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The Daily Wildcat

The Daily Wildcat


    Old faces, new places in “The X-Files” return to the small screen

    Still from the premier trailer for season 10 of “The X-Files,” a six-episode reboot of the 1993 show. “The X-Files” returns to the small screen after a 15-year “commercial break.”

    After a 13-year “commercial break,” as director Chris Carter puts it, “The X-Files” returned to the airwaves.

    Even without Vince Gilligan, the keystone writer, director and producer for the original and the man behind “Breaking Bad,” the new season of “The X-Files” attracted 20.3 million viewers just three days after its premiere.

    Right off the bat, the series appears to take itself less seriously than prior seasons. Fox Mulder, as opposed to being a charming young man obsessed with truth, is a crusty, recovering alcoholic eager to debunk even the smallest conspiracy.

    Throughout the first few episodes, Mulder stumbles back into his familiar character, while slowly realizing that the Internet’s explanation of reality isn’t always correct. 

    In a way, Mulder serves as an anchor to the real world, often pointing out the absurdity of the cases to which he’s assigned. This mild, comical surrealism allowed the series to get back on it’s feet by letting the audience know that the show is not taking itself too seriously, or at least not right out of the gate.

    Unfortunately for “X-Files” veterans, the season started off slow. In the first episode, “My Struggle,” Dana Scully and Mulder’s relationship was depicted as rocky, to say the least. The first half of the season is largely based on the resurrection of their romantic relationship, with the focus being on their estranged lovechild. This forces the monster mysteries, government conspiracies and aliens abductions to take a backseat.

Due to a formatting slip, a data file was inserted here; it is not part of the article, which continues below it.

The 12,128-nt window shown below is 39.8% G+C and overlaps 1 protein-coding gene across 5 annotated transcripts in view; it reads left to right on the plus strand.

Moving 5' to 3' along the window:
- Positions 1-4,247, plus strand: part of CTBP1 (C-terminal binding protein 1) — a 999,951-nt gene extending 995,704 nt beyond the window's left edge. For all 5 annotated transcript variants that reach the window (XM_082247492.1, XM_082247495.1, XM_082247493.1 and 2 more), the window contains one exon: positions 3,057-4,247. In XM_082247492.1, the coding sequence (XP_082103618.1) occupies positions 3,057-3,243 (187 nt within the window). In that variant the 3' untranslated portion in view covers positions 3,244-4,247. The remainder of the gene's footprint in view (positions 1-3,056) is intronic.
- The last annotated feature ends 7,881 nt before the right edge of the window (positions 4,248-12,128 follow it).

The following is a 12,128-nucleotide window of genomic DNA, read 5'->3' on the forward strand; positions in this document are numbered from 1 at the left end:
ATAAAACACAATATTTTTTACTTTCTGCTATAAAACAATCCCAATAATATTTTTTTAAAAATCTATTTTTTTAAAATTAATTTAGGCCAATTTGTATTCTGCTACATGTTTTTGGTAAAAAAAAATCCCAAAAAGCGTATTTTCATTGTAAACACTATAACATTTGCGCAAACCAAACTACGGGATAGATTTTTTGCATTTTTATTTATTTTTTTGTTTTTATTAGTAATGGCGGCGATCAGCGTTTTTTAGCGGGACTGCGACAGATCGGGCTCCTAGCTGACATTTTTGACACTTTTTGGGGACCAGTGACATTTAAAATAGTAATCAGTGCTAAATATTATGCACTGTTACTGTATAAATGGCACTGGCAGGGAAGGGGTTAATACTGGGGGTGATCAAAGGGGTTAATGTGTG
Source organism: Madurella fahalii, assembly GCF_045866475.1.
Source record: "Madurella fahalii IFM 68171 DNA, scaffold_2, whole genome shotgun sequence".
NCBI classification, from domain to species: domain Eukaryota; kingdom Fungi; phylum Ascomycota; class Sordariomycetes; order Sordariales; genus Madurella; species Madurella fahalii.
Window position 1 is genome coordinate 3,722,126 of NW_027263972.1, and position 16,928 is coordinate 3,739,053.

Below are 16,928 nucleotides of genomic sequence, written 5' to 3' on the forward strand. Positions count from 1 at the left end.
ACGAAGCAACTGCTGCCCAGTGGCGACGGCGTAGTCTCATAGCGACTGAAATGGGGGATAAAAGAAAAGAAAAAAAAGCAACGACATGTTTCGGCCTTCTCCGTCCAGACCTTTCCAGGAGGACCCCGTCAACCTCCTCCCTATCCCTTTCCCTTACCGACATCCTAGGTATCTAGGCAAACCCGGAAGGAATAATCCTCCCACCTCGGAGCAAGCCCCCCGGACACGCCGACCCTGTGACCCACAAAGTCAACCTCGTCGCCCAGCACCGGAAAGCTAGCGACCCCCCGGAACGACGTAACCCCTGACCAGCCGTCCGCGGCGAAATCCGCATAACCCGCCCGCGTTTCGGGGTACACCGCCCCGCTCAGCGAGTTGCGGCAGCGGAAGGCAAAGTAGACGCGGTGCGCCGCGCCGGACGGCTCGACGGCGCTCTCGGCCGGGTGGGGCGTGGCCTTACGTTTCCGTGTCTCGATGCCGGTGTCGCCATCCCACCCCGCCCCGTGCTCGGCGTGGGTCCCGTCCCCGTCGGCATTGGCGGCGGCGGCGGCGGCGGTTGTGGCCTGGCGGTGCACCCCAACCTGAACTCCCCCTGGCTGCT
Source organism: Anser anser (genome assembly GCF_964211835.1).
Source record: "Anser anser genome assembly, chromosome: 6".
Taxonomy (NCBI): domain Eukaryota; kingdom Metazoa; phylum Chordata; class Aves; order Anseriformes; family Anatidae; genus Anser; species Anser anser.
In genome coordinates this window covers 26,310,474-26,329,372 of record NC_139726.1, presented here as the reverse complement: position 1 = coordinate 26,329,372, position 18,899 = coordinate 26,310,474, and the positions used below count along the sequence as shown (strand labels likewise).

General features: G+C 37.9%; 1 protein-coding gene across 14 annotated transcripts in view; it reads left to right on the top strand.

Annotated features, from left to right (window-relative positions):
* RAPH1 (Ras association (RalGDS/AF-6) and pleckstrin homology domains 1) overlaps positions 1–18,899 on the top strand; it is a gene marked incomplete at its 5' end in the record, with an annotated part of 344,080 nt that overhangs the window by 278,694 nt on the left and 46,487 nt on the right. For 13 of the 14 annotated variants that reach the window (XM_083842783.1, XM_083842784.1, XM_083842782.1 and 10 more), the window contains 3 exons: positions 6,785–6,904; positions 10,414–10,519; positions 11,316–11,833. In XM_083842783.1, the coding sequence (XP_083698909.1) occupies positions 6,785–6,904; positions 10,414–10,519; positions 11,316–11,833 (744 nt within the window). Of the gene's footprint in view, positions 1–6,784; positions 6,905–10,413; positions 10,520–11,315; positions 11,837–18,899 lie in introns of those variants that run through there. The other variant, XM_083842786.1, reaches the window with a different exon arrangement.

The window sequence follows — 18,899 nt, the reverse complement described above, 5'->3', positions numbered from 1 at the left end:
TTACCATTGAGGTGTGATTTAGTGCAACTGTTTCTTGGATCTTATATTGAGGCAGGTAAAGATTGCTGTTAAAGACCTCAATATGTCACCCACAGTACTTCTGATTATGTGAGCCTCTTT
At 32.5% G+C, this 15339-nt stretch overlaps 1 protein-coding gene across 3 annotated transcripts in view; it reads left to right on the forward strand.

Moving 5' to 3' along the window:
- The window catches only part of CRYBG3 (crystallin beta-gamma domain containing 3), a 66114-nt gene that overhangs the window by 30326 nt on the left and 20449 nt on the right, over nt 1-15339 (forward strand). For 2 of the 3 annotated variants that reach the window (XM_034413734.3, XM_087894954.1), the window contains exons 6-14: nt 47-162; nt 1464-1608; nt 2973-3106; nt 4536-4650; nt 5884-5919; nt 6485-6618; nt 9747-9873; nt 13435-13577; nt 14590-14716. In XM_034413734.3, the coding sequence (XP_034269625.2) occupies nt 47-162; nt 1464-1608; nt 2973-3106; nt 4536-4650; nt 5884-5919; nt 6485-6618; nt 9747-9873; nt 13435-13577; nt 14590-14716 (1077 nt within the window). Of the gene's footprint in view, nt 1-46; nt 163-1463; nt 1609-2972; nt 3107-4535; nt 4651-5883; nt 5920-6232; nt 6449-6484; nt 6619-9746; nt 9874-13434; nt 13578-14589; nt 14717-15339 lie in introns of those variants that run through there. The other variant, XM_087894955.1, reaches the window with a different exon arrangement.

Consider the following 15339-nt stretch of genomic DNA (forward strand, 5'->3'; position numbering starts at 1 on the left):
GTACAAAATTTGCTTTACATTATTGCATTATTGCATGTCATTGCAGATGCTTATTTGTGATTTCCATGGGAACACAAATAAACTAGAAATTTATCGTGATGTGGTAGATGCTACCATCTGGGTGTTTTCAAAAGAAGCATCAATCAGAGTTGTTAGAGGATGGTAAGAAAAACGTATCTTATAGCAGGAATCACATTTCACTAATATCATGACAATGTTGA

That’s not to say that the season didn’t have the typical mashup of stand-alone monster episodes. 

    In episode three, “Scully and Mulder Meet the Were-Monsters,” our beloved FBI agents face the familiar challenge of stopping a reptilian forest monster. 

    An impressive guest cast of mid-range comedians, including Kumail Nanjiani and “Flight of the Concords’” Rhys Darby, surprised the audience.

    Halfway through the season, the show begins to resemble its former self. 

    “Founder’s Mutation” follows the story of a street artist with a style reminiscent of the infamous Banksy, who, oddly enough, recently posted “X-Files” inspired fan art on a wall up the street from the United Kingdom’s Government Communications Headquarters. 

    The episode’s street artist struggles with his identity and the supernatural powers that emerge from his artwork. Longtime viewers have come to expect this sort of surrealism from the show and were relieved to find that it hadn’t been abandoned.

    By the sixth and final episode, “My Struggle II,” the storyline had been fully resurrected. The episode picked up where the first episode, “My Struggle,” left off: a Noah’s arc-style apocalyptic virus outbreak that leaves our heroes in an intense life-and-death struggle. The season ended in an epic cliff-hanger, with Scully standing under the beam of a UFO on the brink of abduction. With an ending like this, it’s expected that the series will continue.

    Whether you’re a longtime “X-Files” fan, season 10 will leave you entertained and wanting more. The series’ resurrection contains all of the aspects that made it so successful in the first place: comedy, surrealism, modern conspiracies and the always-elusive alien encounters. All we can do now is cross our fingers and hope that Fox gives the green light for another go with Mulder and Scully.

    Follow Jonathan Terry on Twitter

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